Influenza viruses can transmit between humans via direct or indirect contact and by respiratory droplets, but their relative contribution is unknown10,11. Contact transmission refers to viruses transferred by skin contact with secretions from an infected person, by way of contaminated hands or contact with a contaminated inanimate object, to mucous membranes of the eyes or nose. Respiratory droplet transmission is caused by a spray of particles that include large (>5 μm) droplets and small (<5 μm) particles. Large droplets can be deposited on inanimate objects and onto mucous surfaces, whereas small particles remain suspended in the air, can travel more than 1 m from the source to the recipient and can be inhaled into the lower respiratory tract (Fig. 1). Respiratory droplet rather than contact transmission is held as the gold standard for assessing the transmissibility of influenza viruses in ferrets and guinea pigs because animal contact behavior differs from humans, and influenza viruses that are epidemiologically unsuccessful in humans are able to transmit efficiently between ferrets via contact12. Contact transmission studies in animals require co-housed animals to share water bottles and food, and social and playful animals, such as ferrets, maintain close contact with their cage mates. Disregarding contact transmission in animal models might result in the loss of some potentially important information about influenza transmission. Therefore, the importance of this mode of transmission needs to be studied in the human challenge transmission model. Understanding the relative contribution of each mode of transmission will help tailor the use of nonpharmaceutical interventions, such as hand washing, social distancing measures and cough etiquette, and infection control measures, such as bed spacing and personal protective equipment, to limit the spread of influenza.
Air samplers developed by the US National Institute for Occupational Safety and Health fractionate aerosols by size, and the presence of viral nucleic acid can be determined by PCR13. Analysis of aerosols produced in clinical settings and from individuals who cough suggests that humans predominantly release submicron particles containing influenza14,15. Respiratory droplet transmission in ferrets correlated with release of submicron particles containing influenza RNA, and this release was linked to specific viral properties16. Infected ferrets also exhale aerosol plumes similar to humans, during tidal breathing and induced sneezing17. However, the duration and distribution of aerosol release may differ between intranasally inoculated animals and naturally infected humans. It is important to understand the similarities and differences between aerosol generation in humans and animal models.
To take the findings from the clinical study back to the bench, the design of transmission studies in animal models can be modified by changing environmental conditions, assessing aerosol release, using partially immune animals and mimicking human contact behavior (Fig. 1). Human exposure events, such as a short bus ride (30-min exposure), a long flight (8-h exposure), or intermittent daily exposure to a co-worker (1 h exposure every day for 5 d) can be mimicked. In addition, the timing of exposure of naive animals to experimentally infected animals can be limited to exposure early or late in the course of infection. Although such modifications will probably decrease the transmission efficiency in animal models and will require the use of larger numbers of animals per study, the experiments will better reflect the transmissibility of viruses in humans. A new, alternative approach to studying transmission without animals is the use of simulated coughing and breathing machines, which showed that a properly fitted N95 respirator or surgical mask was effective in blocking entry of the virus into the mouth18.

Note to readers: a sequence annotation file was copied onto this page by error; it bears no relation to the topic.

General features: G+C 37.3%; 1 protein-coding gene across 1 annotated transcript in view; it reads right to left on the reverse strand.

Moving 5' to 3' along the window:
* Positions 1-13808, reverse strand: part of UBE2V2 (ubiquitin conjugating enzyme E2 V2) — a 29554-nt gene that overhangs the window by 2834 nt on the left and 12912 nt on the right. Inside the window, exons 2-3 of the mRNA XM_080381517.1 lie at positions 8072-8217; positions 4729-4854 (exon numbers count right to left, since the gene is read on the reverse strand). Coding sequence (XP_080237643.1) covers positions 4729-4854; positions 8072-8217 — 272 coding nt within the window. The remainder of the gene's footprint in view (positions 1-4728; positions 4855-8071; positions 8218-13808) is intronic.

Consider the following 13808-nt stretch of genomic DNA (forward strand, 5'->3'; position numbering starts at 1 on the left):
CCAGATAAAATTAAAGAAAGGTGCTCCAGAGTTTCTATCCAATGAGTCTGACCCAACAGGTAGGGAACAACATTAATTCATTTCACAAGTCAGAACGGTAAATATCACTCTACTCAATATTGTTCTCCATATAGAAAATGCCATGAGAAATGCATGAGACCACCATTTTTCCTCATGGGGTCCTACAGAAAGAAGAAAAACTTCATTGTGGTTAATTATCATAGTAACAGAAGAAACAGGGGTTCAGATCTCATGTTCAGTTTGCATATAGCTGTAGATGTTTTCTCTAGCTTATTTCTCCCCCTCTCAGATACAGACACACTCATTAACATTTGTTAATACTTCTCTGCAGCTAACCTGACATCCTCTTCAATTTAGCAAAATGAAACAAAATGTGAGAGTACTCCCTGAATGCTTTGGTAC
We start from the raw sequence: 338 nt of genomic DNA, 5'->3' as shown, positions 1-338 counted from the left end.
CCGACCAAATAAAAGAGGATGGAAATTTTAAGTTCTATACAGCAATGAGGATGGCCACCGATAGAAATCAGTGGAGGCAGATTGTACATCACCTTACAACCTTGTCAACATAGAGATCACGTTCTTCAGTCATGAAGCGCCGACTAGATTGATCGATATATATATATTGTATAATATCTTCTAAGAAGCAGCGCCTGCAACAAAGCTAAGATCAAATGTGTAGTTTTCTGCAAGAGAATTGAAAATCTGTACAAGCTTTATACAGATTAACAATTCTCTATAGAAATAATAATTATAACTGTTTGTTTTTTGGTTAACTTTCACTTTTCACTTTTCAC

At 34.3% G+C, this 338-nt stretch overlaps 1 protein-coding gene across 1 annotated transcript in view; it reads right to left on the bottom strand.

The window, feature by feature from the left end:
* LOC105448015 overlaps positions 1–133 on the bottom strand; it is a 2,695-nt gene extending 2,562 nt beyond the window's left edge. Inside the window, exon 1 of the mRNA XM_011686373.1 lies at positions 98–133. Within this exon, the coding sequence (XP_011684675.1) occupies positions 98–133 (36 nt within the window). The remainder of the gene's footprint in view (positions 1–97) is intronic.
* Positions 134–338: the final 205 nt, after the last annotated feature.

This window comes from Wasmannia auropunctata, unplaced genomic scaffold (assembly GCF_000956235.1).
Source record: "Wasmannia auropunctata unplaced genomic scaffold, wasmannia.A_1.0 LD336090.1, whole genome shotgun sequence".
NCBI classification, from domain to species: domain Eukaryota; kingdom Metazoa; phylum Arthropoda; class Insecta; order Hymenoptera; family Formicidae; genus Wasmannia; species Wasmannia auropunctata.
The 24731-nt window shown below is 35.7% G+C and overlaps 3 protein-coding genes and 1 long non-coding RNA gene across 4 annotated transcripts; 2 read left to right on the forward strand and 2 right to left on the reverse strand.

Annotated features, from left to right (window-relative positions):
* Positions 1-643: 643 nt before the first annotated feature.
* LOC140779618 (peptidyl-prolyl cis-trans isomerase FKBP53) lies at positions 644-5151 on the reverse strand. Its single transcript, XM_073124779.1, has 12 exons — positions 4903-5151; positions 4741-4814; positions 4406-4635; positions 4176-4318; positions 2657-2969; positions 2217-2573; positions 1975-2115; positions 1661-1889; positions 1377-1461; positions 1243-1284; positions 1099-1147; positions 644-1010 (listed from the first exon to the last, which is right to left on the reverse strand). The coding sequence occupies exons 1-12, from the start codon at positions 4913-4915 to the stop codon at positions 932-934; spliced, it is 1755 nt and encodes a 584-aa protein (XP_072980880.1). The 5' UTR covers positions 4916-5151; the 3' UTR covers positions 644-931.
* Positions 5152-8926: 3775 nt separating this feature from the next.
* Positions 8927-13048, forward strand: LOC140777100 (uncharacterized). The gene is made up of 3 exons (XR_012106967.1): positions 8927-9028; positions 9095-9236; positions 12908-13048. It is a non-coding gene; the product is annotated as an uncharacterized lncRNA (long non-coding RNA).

Understanding the mechanism and molecular basis of influenza transmission is essential for assessing the pandemic potential of novel influenza viruses and for the development of public health intervention strategies for influenza. Influenza virus transmission can be interrupted by the use of nonpharmaceutical interventions as well as by vaccination and antiviral prophylaxis if implemented early2,19. Human challenge studies will extend our understanding of human transmission events in controlled settings and should guide modification of animal models; the latter are of great value, as they allow us to tease apart molecular and viral properties that contribute to transmission using engineered viruses. A two-pronged approach that combines clinical research with the use of animal models will allow scientists to understand how we catch the flu.
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The authors declare no competing financial interests.
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Lakdawala, S., Subbarao, K. The Ongoing Battle Against Influenza: The challenge of flu transmission. Nat Med 18, 1468–1470 (2012). https://doi.org/10.1038/nm.2953